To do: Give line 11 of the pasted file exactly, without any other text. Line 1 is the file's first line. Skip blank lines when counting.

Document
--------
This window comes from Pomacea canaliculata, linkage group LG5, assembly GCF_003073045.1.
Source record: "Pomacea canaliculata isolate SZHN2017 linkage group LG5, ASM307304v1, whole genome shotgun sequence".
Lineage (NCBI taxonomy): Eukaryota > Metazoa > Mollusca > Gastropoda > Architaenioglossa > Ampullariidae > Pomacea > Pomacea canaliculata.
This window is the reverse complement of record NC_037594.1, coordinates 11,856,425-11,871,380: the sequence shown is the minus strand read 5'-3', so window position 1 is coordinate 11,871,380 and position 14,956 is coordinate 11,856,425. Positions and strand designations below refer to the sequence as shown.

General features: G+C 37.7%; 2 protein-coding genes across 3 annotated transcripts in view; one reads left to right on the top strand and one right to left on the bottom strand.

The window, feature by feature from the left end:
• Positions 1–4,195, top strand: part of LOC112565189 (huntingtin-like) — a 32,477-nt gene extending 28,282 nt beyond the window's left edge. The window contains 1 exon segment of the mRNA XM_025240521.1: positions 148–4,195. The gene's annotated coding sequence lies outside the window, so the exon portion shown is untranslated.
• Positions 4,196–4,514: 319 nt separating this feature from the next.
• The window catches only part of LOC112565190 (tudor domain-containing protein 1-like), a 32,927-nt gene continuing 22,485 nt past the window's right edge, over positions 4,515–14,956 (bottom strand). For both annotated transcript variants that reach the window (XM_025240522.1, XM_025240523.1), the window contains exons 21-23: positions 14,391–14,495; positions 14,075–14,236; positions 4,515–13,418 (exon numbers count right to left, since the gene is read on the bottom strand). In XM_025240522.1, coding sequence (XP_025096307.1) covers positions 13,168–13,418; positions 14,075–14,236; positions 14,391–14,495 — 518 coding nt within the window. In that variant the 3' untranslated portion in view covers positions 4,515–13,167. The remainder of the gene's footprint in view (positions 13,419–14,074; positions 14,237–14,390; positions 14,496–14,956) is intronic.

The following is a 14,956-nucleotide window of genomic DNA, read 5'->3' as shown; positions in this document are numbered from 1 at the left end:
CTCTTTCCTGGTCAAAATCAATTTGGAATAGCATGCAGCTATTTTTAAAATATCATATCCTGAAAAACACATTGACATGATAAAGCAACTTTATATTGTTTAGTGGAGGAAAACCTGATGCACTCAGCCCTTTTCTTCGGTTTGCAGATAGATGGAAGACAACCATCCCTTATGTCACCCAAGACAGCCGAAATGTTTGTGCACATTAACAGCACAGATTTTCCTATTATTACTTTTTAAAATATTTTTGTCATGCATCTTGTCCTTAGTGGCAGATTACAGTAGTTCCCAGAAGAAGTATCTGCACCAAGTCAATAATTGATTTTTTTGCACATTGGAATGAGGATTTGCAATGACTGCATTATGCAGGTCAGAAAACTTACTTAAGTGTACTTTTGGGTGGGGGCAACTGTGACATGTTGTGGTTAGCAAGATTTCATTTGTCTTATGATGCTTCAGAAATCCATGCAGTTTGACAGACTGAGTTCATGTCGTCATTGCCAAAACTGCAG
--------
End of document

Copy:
CTCTTTCCTGGTCAAAATCAATTTGGAATAGCATGCAGCTATTTTTAAAATATCATATCCTGAAAAACACATTGACATGATAAAGCAACTTTATATTGTTTAGTGGAGGAAAACCTGATGCACTCAGCCCTTTTCTTCGGTTTGCAGATAGATGGAAGACAACCATCCCTTATGTCACCCAAGACAGCCGAAATGTTTGTGCACATTAACAGCACAGATTTTCCTATTATTACTTTTTAAAATATTTTTGTCATGCATCTTGTCCTTAGTGGCAGATTACAGTAGTTCCCAGAAGAAGTATCTGCACCAAGTCAATAATTGATTTTTTTGCACATTGGAATGAGGATTTGCAATGACTGCATTATGCAGGTCAGAAAACTTACTTAAGTGTACTTTTGGGTGGGGGCAACTGTGACATGTTGTGGTTAGCAAGATTTCATTTGTCTTATGATGCTTCAGAAATCCATGCAGTTTGACAGACTGAGTTCATGTCGTCATTGCCAAAACTGCAG